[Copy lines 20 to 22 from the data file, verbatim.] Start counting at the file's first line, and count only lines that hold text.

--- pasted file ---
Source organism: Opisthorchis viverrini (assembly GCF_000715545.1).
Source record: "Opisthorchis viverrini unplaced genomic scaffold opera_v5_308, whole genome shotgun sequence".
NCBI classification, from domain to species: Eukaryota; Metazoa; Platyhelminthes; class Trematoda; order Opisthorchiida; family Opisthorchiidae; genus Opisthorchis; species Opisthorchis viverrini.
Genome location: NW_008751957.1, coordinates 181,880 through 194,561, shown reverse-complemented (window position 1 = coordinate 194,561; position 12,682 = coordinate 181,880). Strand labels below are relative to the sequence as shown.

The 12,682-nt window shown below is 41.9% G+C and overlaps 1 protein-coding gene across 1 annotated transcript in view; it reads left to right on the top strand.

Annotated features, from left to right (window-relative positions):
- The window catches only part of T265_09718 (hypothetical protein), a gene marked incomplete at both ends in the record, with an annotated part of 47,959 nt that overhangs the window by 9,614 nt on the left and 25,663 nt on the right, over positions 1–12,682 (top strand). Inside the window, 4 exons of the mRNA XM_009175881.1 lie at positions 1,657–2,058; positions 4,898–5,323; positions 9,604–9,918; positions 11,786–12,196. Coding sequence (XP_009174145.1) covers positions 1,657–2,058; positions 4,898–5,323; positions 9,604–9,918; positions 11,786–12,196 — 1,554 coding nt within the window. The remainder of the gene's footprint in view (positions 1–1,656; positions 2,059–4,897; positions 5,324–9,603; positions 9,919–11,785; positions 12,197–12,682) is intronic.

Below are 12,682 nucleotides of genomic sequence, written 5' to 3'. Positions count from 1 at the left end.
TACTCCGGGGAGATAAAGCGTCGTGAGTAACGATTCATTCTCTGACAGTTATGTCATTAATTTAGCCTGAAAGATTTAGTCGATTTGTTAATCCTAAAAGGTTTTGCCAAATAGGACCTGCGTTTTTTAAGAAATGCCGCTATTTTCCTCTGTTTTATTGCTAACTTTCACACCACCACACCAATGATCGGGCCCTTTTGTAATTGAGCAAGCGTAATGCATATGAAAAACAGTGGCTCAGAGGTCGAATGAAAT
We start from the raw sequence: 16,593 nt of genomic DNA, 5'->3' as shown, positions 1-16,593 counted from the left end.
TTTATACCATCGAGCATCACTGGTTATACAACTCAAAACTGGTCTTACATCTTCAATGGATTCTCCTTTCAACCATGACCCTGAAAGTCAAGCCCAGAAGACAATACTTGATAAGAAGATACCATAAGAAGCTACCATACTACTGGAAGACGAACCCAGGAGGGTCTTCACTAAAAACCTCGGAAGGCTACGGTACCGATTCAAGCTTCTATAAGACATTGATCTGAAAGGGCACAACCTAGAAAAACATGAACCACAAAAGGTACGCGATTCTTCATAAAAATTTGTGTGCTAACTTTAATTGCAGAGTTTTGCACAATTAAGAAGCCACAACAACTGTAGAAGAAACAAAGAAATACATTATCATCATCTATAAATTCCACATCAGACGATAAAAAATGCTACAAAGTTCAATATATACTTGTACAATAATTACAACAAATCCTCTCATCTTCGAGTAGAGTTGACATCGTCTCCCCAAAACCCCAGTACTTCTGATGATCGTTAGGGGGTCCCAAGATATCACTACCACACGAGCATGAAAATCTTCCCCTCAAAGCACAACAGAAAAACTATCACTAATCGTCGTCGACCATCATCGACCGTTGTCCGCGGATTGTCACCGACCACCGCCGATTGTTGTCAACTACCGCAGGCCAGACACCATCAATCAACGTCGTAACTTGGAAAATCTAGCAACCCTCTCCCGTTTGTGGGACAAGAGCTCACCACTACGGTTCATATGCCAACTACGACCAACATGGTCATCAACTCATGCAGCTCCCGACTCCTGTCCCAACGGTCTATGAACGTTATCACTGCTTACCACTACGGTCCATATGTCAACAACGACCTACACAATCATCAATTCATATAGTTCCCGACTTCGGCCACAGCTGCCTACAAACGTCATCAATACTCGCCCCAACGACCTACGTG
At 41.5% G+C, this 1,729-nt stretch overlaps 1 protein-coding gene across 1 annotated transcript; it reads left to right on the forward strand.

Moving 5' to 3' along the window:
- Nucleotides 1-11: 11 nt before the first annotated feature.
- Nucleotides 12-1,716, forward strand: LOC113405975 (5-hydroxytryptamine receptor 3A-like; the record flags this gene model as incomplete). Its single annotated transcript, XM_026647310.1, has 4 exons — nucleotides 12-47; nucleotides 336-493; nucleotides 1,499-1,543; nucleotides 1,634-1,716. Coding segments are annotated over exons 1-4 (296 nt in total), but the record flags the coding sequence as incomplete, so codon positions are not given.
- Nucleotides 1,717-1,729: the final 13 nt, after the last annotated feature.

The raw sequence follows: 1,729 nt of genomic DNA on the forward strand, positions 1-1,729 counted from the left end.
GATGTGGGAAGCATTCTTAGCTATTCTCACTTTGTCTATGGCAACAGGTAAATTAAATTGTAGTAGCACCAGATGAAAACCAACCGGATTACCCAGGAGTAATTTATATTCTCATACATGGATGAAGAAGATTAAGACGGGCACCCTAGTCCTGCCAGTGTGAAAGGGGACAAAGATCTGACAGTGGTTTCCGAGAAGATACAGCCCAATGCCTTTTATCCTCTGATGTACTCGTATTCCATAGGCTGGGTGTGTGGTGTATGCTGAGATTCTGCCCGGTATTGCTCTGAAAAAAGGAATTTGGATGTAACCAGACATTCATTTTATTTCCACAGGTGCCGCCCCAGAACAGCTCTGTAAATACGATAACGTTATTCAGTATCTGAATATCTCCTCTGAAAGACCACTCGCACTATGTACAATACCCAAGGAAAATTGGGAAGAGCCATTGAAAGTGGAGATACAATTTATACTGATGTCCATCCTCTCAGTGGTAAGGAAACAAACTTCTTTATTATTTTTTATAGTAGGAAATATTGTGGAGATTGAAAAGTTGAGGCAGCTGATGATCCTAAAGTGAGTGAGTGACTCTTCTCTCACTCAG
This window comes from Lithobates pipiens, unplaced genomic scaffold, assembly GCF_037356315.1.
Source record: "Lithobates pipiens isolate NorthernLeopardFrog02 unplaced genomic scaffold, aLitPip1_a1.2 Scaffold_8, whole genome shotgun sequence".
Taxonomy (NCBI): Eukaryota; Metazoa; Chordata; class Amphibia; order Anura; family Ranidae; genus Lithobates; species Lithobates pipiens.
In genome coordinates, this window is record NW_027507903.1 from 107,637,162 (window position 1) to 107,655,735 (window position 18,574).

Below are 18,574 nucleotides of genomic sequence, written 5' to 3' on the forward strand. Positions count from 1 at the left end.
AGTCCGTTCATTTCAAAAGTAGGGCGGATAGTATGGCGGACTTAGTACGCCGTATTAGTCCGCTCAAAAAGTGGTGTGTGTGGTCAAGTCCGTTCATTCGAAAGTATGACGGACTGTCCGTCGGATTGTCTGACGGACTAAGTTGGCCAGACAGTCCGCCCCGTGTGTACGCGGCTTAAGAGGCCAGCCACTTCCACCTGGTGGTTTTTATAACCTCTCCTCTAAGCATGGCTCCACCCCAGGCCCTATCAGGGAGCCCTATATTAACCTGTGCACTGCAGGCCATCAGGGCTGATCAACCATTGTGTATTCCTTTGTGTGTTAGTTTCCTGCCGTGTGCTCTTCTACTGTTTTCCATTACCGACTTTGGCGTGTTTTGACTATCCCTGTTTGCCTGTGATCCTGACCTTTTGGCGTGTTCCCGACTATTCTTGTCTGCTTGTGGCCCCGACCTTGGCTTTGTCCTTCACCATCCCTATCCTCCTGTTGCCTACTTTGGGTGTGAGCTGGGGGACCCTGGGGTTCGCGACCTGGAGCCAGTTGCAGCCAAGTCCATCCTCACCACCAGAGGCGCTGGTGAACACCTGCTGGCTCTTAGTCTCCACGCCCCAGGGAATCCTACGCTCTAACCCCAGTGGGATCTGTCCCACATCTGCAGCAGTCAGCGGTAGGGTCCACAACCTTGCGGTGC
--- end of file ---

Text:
Source record: "Lithobates pipiens isolate NorthernLeopardFrog02 unplaced genomic scaffold, aLitPip1_a1.2 Scaffold_8, whole genome shotgun sequence".
Taxonomy (NCBI): Eukaryota; Metazoa; Chordata; class Amphibia; order Anura; family Ranidae; genus Lithobates; species Lithobates pipiens.
In genome coordinates, this window is record NW_027507903.1 from 107,637,162 (window position 1) to 107,655,735 (window position 18,574).